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What’s Sustainable about Masdar’s Foster+Partners?

By Tafline Laylin  www.greenprophet.com

Meet Foster + Partners: one thousand employees work in their twenty-two offices scattered around the world.  Their employees hail from 50 nations, which diversity they say leads to “creativity, innovation, and motivation.”  They are the people behind projects such as Masdar City that have received extensive coverage from us in the past, and they have received dozens of prestigious rewards.  Most significantly, Norman Foster, partner in the firm, was honored by the United Nations Association of New York at the 2009 Annual Humanitarian Awards Dinner for his efforts to encourage sustainability.

Indeed, sustainability is crucial to the F+P platform.  They claim to have been champions of this philosophy since the 1970s, since before sustainability became an everyday term.    They say, “while architects cannot solve all the world’s ecological problems, we can design energy efficient, socially responsible buildings and we can influence transport patterns through urban planning. Importantly, sustainability also implies a way of building that is sensitive to its location and the culture that has shaped it.”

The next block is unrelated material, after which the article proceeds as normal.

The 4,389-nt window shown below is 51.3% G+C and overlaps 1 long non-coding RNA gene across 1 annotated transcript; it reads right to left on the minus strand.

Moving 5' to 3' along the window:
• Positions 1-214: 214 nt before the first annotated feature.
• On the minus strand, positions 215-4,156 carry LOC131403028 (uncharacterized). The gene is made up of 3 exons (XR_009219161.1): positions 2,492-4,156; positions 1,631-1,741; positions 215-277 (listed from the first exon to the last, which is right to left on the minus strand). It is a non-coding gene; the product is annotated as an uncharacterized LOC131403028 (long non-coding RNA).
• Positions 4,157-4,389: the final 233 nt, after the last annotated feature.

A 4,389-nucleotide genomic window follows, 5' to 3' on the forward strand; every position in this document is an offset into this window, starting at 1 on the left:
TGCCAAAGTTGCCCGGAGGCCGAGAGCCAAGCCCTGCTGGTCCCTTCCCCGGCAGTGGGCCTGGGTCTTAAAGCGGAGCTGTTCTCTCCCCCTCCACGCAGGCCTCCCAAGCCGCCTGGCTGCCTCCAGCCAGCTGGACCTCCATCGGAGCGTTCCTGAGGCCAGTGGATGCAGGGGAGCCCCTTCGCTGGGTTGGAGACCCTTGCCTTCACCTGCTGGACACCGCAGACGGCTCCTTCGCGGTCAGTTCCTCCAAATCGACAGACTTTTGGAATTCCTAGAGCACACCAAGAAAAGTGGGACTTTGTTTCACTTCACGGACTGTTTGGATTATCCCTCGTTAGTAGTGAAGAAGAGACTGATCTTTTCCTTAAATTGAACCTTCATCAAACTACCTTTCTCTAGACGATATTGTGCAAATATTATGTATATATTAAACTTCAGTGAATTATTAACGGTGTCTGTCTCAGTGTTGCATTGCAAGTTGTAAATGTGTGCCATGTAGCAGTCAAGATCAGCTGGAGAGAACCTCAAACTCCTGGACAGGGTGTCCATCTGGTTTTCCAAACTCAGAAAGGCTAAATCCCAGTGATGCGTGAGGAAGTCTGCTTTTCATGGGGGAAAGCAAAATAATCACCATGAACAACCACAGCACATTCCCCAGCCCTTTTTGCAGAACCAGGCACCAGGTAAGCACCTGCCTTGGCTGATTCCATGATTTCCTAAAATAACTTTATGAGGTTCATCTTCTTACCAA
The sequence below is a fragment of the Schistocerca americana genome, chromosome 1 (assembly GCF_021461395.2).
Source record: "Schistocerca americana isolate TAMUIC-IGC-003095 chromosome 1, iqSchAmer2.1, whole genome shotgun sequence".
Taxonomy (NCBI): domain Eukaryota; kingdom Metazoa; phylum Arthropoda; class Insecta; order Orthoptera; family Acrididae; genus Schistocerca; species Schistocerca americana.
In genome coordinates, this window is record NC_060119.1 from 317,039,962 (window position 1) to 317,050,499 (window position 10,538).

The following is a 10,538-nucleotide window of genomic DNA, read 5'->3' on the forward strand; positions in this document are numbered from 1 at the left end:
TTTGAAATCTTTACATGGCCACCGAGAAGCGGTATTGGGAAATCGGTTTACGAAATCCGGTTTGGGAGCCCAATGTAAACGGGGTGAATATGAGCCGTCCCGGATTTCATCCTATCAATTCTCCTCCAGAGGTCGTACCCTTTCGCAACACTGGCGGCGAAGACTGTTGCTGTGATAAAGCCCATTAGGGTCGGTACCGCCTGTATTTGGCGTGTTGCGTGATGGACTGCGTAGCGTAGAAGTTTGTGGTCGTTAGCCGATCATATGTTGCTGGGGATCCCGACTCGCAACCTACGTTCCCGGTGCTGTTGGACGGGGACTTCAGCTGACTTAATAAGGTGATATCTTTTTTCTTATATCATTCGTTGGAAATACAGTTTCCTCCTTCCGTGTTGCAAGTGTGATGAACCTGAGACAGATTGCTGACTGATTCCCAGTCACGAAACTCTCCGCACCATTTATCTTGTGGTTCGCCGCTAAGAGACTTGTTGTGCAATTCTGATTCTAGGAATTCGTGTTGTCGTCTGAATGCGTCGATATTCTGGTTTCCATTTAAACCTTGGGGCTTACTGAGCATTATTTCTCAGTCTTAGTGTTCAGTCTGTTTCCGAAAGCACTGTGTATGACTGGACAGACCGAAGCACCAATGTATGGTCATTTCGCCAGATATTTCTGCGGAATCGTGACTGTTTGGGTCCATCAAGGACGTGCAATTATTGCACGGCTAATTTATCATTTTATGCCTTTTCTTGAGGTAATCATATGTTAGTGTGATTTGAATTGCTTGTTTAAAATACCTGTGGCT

The firm exhibits an impressive repertoire of advanced design that extends to every reach of the planet, including ten projects that are either on-going or have been completed in the Middle East.

Three of these in the UAE include 9 zeros on their US dollar price tags:  the Al Raha Beach Development, $15 billion, Aldar Central Market, $1.36 billion, and Masdar City, $22 billion.  Although each might be less energy intensive and require fewer raw materials than similar developments, these price tags are too heavy to be pegged sustainable.

Or does the language of sustainability need to be re-visited? Regardless of the rhetoric, behind these buildings is the same bigger, better, more mentality that is bringing us closer to what Erik Assadourian, Editor of the  State of the World 2010 report, calls “the collapse of human civilization.” However, because our cultural conditioning denies the perilous state of our planet, it may be that F+P’s one thousand employees are not at fault.

Assadourian says that “driving cars, flying in planes, having large homes, using air-conditioning” may seem natural, because of our consumer conditioning, but “these patterns are neither sustainable nor innate manifestations of human nature.”  So ingrained is the cue to consume, so interlaced in our collective self-worth, we can’t even see how unsustainable our habits really are.  Nonetheless, preventing the collapse of our civilization “requires nothing less than a wholesale transformation of dominant cultural patterns.”  We need to see these grand projects for what they really are:  a giant step closer to our own demise.

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